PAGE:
... recall some portions of the burial service. He thought that his wife was kneeling upon his grave, adding her weight to that of the earth upon his breast. The two of them, widow and earth, had crushed his coffin. Unless the children should persuade her to go home he would not much longer be able to breathe. He felt a sense of wrong. "I cannot speak to her," he thought; "the dead have no voice; and if I open my eyes I shall get ...
— The Collected Works of Ambrose Bierce, Vol. II: In the Midst of Life: Tales of Soldiers and Civilians • Ambrose Bierce

... Winthrop upon his arm, he made a face at her. The first of these phenomena struck her as curious. The second struck her as ominous. Had it been possible she would have investigated the cause of Mr. Smith's facial demonstration. But it was not possible. She only could breathe a silent prayer that all would go well—and the while sniff anxiously to discover if perchance there were a smell of ...
— A Border Ruffian - 1891 • Thomas A. Janvier

... her hand and ran quickly down the street, as though he feared that the keen air might make him change his mind in spite of himself. He had to stop a great many times that day to breathe on his purple hands. Still, he did not regret having lent his mittens to William John—poor, pale, sickly little William John, who ...
— Lucy Maud Montgomery Short Stories, 1905 to 1906 • Lucy Maud Montgomery

... spectators was the man who had given that compromising cry; it might be one of several who, to Stokoe's extreme discomposure, seemed to look at him rather intently. Time to be out of this, thought he; the farther he was from London the more freely he would breathe just at present, and the less chance was there of that breathing being permanently stopped. Policemen had not been invented in those days, and there was not much chance of his being arrested for duelling, ...
— Stories of the Border Marches • John Lang and Jean Lang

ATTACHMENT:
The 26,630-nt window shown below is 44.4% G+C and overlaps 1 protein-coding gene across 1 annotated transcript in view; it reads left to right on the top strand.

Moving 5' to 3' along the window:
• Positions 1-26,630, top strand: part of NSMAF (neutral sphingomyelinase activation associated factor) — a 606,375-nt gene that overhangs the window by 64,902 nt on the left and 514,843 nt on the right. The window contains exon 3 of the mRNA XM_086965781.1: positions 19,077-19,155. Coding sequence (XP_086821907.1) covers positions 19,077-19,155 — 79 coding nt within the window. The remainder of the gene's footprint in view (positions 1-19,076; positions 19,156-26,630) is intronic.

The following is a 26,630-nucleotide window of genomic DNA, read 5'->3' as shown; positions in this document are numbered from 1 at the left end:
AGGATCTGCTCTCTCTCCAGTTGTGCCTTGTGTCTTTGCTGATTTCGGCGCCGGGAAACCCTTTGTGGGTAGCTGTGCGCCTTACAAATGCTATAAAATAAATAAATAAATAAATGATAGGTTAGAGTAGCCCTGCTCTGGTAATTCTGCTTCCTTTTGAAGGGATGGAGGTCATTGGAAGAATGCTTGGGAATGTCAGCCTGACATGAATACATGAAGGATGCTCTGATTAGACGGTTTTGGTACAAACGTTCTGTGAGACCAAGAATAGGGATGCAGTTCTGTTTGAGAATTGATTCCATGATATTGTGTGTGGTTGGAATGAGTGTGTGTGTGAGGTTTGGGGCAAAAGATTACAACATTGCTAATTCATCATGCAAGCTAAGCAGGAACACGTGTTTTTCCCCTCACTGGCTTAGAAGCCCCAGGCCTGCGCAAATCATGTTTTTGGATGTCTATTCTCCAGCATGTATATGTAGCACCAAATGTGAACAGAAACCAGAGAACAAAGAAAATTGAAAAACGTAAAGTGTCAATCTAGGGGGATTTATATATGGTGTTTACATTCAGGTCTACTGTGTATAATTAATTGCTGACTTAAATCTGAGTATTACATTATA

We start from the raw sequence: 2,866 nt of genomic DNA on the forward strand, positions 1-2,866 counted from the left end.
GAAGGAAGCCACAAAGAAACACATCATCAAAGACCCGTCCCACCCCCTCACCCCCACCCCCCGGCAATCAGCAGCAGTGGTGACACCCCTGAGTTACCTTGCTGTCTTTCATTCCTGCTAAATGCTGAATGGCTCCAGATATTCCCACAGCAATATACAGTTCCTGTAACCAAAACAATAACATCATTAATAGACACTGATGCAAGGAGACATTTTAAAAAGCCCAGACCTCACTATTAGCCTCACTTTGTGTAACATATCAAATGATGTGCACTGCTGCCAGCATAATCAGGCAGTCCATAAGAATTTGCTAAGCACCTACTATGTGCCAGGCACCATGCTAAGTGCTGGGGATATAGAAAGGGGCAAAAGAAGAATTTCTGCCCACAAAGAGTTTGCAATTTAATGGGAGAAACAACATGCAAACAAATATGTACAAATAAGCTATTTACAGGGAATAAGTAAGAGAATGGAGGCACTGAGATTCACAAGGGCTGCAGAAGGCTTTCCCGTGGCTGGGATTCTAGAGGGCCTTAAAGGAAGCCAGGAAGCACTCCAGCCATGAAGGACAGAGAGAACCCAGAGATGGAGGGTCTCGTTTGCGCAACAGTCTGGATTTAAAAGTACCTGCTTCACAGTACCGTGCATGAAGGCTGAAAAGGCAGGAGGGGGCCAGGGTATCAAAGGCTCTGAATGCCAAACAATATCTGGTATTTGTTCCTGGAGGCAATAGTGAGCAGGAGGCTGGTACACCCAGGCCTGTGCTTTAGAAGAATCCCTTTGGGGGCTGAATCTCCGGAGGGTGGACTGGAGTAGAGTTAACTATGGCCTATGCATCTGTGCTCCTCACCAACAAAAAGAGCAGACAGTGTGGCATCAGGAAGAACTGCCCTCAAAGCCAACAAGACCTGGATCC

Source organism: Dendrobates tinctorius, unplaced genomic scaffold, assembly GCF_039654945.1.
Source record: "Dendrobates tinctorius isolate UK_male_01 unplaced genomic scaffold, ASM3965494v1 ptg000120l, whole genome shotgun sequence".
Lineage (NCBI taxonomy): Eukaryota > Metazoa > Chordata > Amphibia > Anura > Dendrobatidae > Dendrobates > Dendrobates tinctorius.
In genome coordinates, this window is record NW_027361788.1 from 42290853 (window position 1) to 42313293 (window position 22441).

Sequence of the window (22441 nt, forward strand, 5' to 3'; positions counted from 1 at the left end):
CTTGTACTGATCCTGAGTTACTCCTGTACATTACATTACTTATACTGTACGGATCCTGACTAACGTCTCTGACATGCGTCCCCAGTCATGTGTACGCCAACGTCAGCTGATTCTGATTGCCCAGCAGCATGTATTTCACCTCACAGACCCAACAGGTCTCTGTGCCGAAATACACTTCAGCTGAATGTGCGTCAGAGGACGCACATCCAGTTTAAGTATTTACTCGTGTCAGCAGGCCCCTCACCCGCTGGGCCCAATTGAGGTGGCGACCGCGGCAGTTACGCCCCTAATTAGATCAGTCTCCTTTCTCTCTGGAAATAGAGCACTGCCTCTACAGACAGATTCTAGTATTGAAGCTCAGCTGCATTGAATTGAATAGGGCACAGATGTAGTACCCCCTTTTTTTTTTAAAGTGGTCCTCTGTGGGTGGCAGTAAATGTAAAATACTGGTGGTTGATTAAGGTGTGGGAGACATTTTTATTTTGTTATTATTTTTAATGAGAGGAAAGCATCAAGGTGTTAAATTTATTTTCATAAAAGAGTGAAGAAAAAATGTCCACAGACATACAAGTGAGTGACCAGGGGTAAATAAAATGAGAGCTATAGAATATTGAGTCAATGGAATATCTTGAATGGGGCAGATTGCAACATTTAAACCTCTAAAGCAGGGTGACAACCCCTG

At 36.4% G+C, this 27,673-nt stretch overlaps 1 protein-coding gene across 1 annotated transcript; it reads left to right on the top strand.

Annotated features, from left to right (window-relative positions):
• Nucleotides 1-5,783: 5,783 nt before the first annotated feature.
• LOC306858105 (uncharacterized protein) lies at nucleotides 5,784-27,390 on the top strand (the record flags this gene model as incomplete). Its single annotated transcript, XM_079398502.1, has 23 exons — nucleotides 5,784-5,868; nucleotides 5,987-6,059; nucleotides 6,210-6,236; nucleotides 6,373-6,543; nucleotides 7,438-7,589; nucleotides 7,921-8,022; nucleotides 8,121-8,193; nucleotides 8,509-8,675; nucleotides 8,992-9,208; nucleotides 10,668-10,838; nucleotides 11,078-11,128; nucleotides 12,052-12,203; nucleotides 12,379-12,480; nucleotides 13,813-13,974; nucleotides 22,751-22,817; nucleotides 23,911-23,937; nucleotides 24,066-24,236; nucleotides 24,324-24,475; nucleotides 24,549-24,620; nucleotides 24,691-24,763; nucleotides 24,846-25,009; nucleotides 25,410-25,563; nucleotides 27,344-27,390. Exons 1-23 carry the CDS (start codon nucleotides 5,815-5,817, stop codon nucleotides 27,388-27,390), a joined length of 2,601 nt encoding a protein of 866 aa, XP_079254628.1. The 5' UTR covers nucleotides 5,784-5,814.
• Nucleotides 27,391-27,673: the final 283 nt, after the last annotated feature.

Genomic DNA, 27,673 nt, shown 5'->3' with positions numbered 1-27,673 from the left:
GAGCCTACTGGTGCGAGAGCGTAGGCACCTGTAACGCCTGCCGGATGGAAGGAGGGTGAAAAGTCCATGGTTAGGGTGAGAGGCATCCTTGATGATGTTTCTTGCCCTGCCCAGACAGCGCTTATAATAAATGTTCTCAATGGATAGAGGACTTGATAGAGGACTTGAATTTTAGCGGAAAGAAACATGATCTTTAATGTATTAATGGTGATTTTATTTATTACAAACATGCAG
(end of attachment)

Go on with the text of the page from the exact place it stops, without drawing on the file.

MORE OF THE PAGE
... partisanship, but, afraid of betraying emotion, and 'making a scene,' as Mrs. Gibson called any signs of warm feeling, she laid down her book hastily, and ran upstairs to her room, and locked the door in order to breathe freely. There were traces of tears upon her face when she returned into the drawing-room half-an-hour afterwards, walking straight and demurely up to her former place, where Cynthia still sate and gazed idly out of the window, pouting and displeased; Mrs. Gibson, meanwhile, ...
— Wives and Daughters • Elizabeth Cleghorn Gaskell

... Quidnuncs and their queries will hardly restore her her loved long-lost daughter, (Fair Profits) whom Pluto ("the Foreigner") stole. Vainly landlords and farmers breathe forth fire and slaughter At Free Trade—that Circe on whom they've no mercy,—and howl down the speeches of those she's enchanted. The one "Missing Word" may sound wholly absurd to cool sense, but to them 'tis the one thing ...
— Punch, or the London Charivari, Volume 103, December 17, 1892 • Various

... holler so loud? He ain't deaf—is He? You said that God's in the sun and wind and dew and rain—in the breath we breathe. Ain't He everywhere then? Why do ...
— The Southerner - A Romance of the Real Lincoln • Thomas Dixon

... oh, how faint, how weak, Language fades before thy spell! Why should feeling ever speak When thou canst breathe her soul so well? Friendship's balmy words may pain, Love's are e'en more false than they— Oh! 'tis only music's strain Can sweetly soothe ...
— Talkers - With Illustrations • John Bate

... Nyssia, awaking from her simulated sleep, hurried from that chamber now profaned in her eyes as though it had served for the nocturnal orgies of Bacchantes and courtesans. It was agony for her to breathe that impure air any longer, and that she might freely give herself up to her grief she took refuge in the upper apartments reserved for the women, summoned her slaves by clapping her hands, and poured ewers of water over her shoulders, her bosom, ...
— King Candaules • Theophile Gautier

... Medeia, "what he must do who would win the fleece. He must tame the two brazen-footed bulls, which breathe devouring flame, and with them he must plow ere nightfall four acres in a field. He must sow the acres with serpents' teeth, of which each tooth springs up into an armed man. Then he must fight with all these warriors. And little will ...
— Young Folks Treasury, Volume 2 (of 12) • Various

... person," she answered. "She came here simply because she was weary of cities and wanted to get as far away from them as possible. Only last night she said that she would be content never to breathe the air of a ...
— A Lost Leader • E. Phillips Oppenheim

... everything within him shrank from the disloyalty of voicing evil against his friends until he had proof. Delight was also an impossible confidant because of her recently discovered relationship to the Galbraith family. To breathe a word which might at this delicate juncture prejudice her against her new relatives would be contemptible. No, there was nothing to be done but be patient and maintain in the meantime as close a semblance to a normal ...
— Flood Tide • Sara Ware Bassett